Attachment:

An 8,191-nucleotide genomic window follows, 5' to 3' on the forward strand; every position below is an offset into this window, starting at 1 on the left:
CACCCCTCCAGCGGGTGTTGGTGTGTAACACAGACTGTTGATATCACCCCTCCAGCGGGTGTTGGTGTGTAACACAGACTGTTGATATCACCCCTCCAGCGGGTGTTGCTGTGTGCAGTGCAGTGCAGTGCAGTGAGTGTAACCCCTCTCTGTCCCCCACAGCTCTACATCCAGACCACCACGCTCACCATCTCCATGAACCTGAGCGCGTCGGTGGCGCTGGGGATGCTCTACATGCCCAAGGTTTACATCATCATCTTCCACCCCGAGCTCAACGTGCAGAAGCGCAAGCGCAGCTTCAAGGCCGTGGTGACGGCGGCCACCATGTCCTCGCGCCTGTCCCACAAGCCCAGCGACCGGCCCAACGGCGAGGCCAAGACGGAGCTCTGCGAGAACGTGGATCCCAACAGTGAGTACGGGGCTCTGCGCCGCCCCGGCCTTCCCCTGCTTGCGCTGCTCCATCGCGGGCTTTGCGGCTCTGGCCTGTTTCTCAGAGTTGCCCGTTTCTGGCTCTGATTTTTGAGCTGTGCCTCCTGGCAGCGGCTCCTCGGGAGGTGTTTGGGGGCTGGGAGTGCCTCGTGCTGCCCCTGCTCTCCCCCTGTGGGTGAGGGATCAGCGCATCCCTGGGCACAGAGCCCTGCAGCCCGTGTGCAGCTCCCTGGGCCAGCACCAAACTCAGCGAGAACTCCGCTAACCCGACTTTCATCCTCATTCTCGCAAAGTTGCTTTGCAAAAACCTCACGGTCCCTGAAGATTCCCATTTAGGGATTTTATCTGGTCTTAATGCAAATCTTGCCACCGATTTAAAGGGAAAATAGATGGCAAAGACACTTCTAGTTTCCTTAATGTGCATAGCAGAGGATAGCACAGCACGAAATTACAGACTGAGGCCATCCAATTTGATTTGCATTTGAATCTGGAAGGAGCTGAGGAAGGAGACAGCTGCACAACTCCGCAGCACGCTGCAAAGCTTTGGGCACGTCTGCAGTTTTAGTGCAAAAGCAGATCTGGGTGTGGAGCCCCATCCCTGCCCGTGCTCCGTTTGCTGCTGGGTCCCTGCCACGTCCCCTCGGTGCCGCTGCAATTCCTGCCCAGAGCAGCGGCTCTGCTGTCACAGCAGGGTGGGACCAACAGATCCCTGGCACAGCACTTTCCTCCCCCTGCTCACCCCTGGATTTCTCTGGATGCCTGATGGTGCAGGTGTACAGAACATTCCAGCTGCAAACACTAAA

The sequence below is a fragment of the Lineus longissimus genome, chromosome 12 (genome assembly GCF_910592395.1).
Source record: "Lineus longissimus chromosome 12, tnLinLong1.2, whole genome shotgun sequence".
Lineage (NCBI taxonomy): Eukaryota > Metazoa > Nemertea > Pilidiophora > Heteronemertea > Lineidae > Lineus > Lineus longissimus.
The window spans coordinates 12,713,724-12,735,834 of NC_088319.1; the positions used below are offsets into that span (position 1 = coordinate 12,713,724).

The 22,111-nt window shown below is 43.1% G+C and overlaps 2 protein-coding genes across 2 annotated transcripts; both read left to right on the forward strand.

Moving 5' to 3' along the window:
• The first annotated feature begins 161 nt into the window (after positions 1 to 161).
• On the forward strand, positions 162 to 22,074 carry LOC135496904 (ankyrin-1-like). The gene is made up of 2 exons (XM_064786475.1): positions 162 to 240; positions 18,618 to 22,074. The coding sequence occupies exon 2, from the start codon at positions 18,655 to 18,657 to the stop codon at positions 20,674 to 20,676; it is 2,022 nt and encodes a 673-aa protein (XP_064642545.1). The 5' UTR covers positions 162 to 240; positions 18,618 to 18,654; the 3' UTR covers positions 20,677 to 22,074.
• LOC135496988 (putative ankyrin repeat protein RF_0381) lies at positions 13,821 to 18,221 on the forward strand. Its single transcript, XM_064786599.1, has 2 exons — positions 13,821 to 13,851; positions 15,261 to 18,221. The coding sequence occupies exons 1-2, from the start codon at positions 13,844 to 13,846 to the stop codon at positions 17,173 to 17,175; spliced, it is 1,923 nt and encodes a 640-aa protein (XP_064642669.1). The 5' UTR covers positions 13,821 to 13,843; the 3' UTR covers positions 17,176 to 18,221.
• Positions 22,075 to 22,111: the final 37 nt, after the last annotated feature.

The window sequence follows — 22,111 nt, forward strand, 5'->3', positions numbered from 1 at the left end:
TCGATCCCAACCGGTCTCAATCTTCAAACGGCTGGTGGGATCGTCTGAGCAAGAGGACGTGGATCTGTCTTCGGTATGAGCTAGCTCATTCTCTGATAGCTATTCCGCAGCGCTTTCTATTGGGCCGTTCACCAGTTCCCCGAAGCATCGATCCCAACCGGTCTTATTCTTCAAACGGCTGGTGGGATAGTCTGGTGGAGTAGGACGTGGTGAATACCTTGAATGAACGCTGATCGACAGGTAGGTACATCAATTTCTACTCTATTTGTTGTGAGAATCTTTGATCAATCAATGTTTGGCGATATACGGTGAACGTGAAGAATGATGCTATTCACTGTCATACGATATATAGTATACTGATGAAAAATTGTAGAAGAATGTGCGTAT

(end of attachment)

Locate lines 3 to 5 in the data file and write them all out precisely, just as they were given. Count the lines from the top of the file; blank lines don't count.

The sequence below is a fragment of the Lineus longissimus genome, chromosome 12 (genome assembly GCF_910592395.1).
Source record: "Lineus longissimus chromosome 12, tnLinLong1.2, whole genome shotgun sequence".
Lineage (NCBI taxonomy): Eukaryota > Metazoa > Nemertea > Pilidiophora > Heteronemertea > Lineidae > Lineus > Lineus longissimus.